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Story by Petty Officer 2nd Class Jonathan Jiang

BREMERTON, Washington – USS John C. Stennis (CVN 74) Sailors returned home to Bremerton, Washington on Dec. 18, in time for the holidays.

Getting underway Nov. 22, John C. Stennis Sailors conducted at-sea training, celebrated Thanksgiving underway and participated in National Pearl Harbor Remembrance Day events in Hawaii, commemorating the 75th anniversary of the attack on Pearl Harbor and Oahu.

“The crew did a fantastic job at sea and in port,” said Capt. Greg Huffman, John C. Stennis’ commanding officer. “Leaving home can be hard, especially around this time of year, but everybody worked hard and I am proud of what we accomplished.”

John C. Stennis pulled into Joint Base Pearl Harbor-Hickam, Dec. 2. During the port visit, the ship hosted more than 2,200 visitors, including retired Army National Guard Col. Donald “Doc” E. Ballard, a Vietnam War Medal of Honor recipient, retired Air Force Col. Bud Anderson, a three-time ace during World War II, Arizona Governor Doug Ducey, veterans, and their family and friends while in port from Dec. 3-8.

John C. Stennis Sailors also attended the Pearl Harbor Invitational basketball tournament in Bloch Arena on Joint Base Pearl Harbor-Hickam to watch teams from California, Hawaii, Princeton and Seton Hall play, Dec. 6 and 7.

Donning their dress white uniforms, John C. Stennis Sailors joined other active duty service members and veterans in the Pearl Harbor Memorial Parade, Dec. 7, in Honolulu, before the ship departed Hawaii, Dec. 8.

On the return trip, John C. Stennis Sailors continued to build and maintain technical and operational proficiency through drills and exercises, and completed carrier qualifications with Carrier Airwing Nine. The ship’s medical department also passed an individual medical readiness inspection with a 97.9 percent.

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Story by Petty Officer 2nd Class Jonathan Jiang

PACIFIC OCEAN – USS John C. Stennis’ (CVN 74) Multi-Cultural Heritage Committee (MCHC) held a National American Indian Heritage Month observance in the ship’s hangar bay, Dec. 17.

National American Indian Heritage Month is observed in November. However, due to operational requirements, John C. Stennis held its observance as it returned to its homeport of Bremerton, Washington.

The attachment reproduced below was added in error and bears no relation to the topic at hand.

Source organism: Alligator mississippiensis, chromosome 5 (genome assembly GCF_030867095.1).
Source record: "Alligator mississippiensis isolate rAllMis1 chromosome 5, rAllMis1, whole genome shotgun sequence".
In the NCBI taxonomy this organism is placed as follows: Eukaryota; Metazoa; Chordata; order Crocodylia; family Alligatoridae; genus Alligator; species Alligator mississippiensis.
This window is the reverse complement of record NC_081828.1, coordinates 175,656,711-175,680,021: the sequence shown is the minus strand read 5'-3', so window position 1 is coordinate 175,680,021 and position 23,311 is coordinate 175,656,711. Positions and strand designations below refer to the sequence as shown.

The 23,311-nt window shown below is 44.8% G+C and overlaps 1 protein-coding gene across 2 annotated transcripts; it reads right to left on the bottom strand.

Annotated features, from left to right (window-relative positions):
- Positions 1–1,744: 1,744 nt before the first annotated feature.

The ceremony featured Sailors taking the stage to speak about Native American contributions from history, followed with a performance of a traditional dance.

“I’m happy they did it to bring light to different cultures, not let it fade away,” said Petty Officer 2nd Class Courtney Jackson, from Atlanta, Georgia, who attended the ceremony. “It’s an important part of American history.”

Petty Officer 2nd Class Christopher Mount, from San Diego, a member of the Cherokee tribe, was the last speaker.

“I was really happy to be a part of this event, especially being Native American,” said Mount. “I wanted to give a little history about what Native Americans have done, what they have gone through and how they lived.”

For the final event of the ceremony, Seaman Katlynn Joe, from Upper Fruitland, New Mexico, a member of the Navajo tribe, led members of MCHC in a rendition of the jingle dress, a Native American women’s dance performed to help heal the injured and sick or for grieving families.

“It’s good that I can let people know a bit of Native American culture,” said Joe. “It helps them be informed.”

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Story by Petty Officer 3rd Class Oscar Quezada

PACIFIC OCEAN – The yoga instructor starts her class with simple poses and stretches to get the blood pumping. As time goes by and her music starts picking up, the poses become more complex and the pace quickens. The instructor does not leave her students behind though; she reminds them how to breathe and walks them step-by-step through each pose.

Senior Chief Terrish Bilbrey, from Lafayette, Tennessee, the operations department leading chief petty officer, teaches yoga aboard USS John C. Stennis (CVN 74).

“I came into the Navy with this really badass attitude,” said Bilbrey. “What I didn’t realize is that I had an overachiever mindset.”

When Bilbrey was a junior Sailor, she did 10 straight years of sea duty and was on four different ships before going to her first shore duty. She was selected for Sailor of the Quarter twice in one year, made Sailor of the Year for the entire Pacific Fleet and picked up chief on her first try.